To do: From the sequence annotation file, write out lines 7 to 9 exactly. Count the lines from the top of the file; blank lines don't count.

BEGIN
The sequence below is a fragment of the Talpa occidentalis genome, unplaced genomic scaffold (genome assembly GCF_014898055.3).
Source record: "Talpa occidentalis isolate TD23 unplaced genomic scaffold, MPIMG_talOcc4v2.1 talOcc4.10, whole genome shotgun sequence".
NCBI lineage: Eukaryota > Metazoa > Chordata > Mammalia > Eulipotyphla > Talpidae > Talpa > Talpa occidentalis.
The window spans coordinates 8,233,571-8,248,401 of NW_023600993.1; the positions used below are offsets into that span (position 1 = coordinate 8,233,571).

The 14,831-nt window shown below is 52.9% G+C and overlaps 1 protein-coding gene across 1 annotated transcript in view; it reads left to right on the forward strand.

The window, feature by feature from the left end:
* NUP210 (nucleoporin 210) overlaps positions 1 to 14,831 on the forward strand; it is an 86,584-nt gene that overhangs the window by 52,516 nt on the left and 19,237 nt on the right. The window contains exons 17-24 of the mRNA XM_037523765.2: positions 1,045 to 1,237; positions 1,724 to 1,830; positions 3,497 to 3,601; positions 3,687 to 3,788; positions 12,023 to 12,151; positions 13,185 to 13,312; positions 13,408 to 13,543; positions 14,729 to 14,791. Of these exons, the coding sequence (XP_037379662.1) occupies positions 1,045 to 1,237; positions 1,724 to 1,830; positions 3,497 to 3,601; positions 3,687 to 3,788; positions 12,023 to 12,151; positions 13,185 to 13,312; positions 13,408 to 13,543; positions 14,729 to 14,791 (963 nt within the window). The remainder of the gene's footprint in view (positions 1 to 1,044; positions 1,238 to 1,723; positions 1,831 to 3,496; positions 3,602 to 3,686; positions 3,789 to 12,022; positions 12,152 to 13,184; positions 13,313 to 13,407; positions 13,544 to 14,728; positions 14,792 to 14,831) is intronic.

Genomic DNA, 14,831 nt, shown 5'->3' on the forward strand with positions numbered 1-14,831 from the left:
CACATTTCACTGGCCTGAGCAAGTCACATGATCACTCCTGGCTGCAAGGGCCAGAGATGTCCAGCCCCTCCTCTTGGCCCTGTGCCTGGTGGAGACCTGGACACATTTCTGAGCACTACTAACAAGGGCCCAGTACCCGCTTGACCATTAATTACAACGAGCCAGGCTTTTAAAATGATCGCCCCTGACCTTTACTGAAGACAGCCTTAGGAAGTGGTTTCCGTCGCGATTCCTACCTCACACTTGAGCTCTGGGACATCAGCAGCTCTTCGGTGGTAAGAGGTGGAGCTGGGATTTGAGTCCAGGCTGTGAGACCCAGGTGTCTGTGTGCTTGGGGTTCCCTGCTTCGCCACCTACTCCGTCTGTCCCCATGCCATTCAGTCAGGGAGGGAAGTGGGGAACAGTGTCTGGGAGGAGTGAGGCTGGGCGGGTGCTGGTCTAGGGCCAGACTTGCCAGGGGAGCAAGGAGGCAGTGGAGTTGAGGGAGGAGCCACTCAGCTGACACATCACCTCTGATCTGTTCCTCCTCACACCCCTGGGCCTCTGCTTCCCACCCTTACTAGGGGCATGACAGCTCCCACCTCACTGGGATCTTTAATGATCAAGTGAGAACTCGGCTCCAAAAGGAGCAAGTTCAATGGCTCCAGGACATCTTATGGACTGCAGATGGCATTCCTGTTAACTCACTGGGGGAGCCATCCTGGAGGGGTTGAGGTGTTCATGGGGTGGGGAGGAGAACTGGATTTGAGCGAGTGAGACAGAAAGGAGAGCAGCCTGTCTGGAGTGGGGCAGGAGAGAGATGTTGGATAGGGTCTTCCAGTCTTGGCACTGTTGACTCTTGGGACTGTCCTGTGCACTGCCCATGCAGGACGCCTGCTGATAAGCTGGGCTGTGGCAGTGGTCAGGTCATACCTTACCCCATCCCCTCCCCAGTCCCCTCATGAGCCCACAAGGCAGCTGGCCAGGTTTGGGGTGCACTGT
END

* NUP210 (nucleoporin 210) overlaps positions 1 to 14,831 on the forward strand; it is an 86,584-nt gene that overhangs the window by 52,516 nt on the left and 19,237 nt on the right. The window contains exons 17-24 of the mRNA XM_037523765.2: positions 1,045 to 1,237; positions 1,724 to 1,830; positions 3,497 to 3,601; positions 3,687 to 3,788; positions 12,023 to 12,151; positions 13,185 to 13,312; positions 13,408 to 13,543; positions 14,729 to 14,791. Of these exons, the coding sequence (XP_037379662.1) occupies positions 1,045 to 1,237; positions 1,724 to 1,830; positions 3,497 to 3,601; positions 3,687 to 3,788; positions 12,023 to 12,151; positions 13,185 to 13,312; positions 13,408 to 13,543; positions 14,729 to 14,791 (963 nt within the window). The remainder of the gene's footprint in view (positions 1 to 1,044; positions 1,238 to 1,723; positions 1,831 to 3,496; positions 3,602 to 3,686; positions 3,789 to 12,022; positions 12,152 to 13,184; positions 13,313 to 13,407; positions 13,544 to 14,728; positions 14,792 to 14,831) is intronic.

Genomic DNA, 14,831 nt, shown 5'->3' on the forward strand with positions numbered 1-14,831 from the left:
CACATTTCACTGGCCTGAGCAAGTCACATGATCACTCCTGGCTGCAAGGGCCAGAGATGTCCAGCCCCTCCTCTTGGCCCTGTGCCTGGTGGAGACCTGGACACATTTCTGAGCACTACTAACAAGGGCCCAGTACCCGCTTGACCATTAATTACAACGAGCCAGGCTTTTAAAATGATCGCCCCTGACCTTTACTGAAGACAGCCTTAGGAAGTGGTTTCCGTCGCGATTCCTACCTCACACTTGAGCTCTGGGACATCAGCAGCTCTTCGGTGGTAAGAGGTGGAGCTGGGATTTGAGTCCAGGCTGTGAGACCCAGGTGTCTGTGTGCTTGGGGTTCCCTGCTTCGCCACCTACTCCGTCTGTCCCCATGCCATTCAGTCAGGGAGGGAAGTGGGGAACAGTGTCTGGGAGGAGTGAGGCTGGGCGGGTGCTGGTCTAGGGCCAGACTTGCCAGGGGAGCAAGGAGGCAGTGGAGTTGAGGGAGGAGCCACTCAGCTGACACATCACCTCTGATCTGTTCCTCCTCACACCCCTGGGCCTCTGCTTCCCACCCTTACTAGGGGCATGACAGCTCCCACCTCACTGGGATCTTTAATGATCAAGTGAGAACTCGGCTCCAAAAGGAGCAAGTTCAATGGCTCCAGGACATCTTATGGACTGCAGATGGCATTCCTGTTAACTCACTGGGGGAGCCATCCTGGAGGGGTTGAGGTGTTCATGGGGTGGGGAGGAGAACTGGATTTGAGCGAGTGAGACAGAAAGGAGAGCAGCCTGTCTGGAGTGGGGCAGGAGAGAGATGTTGGATAGGGTCTTCCAGTCTTGGCACTGTTGACTCTTGGGACTGTCCTGTGCACTGCCCATGCAGGACGCCTGCTGATAAGCTGGGCTGTGGCAGTGGTCAGGTCATACCTTACCCCATCCCCTCCCCAGTCCCCTCATGAGCCCACAAGGCAGCTGGCCAGGTTTGGGGTGCACTGT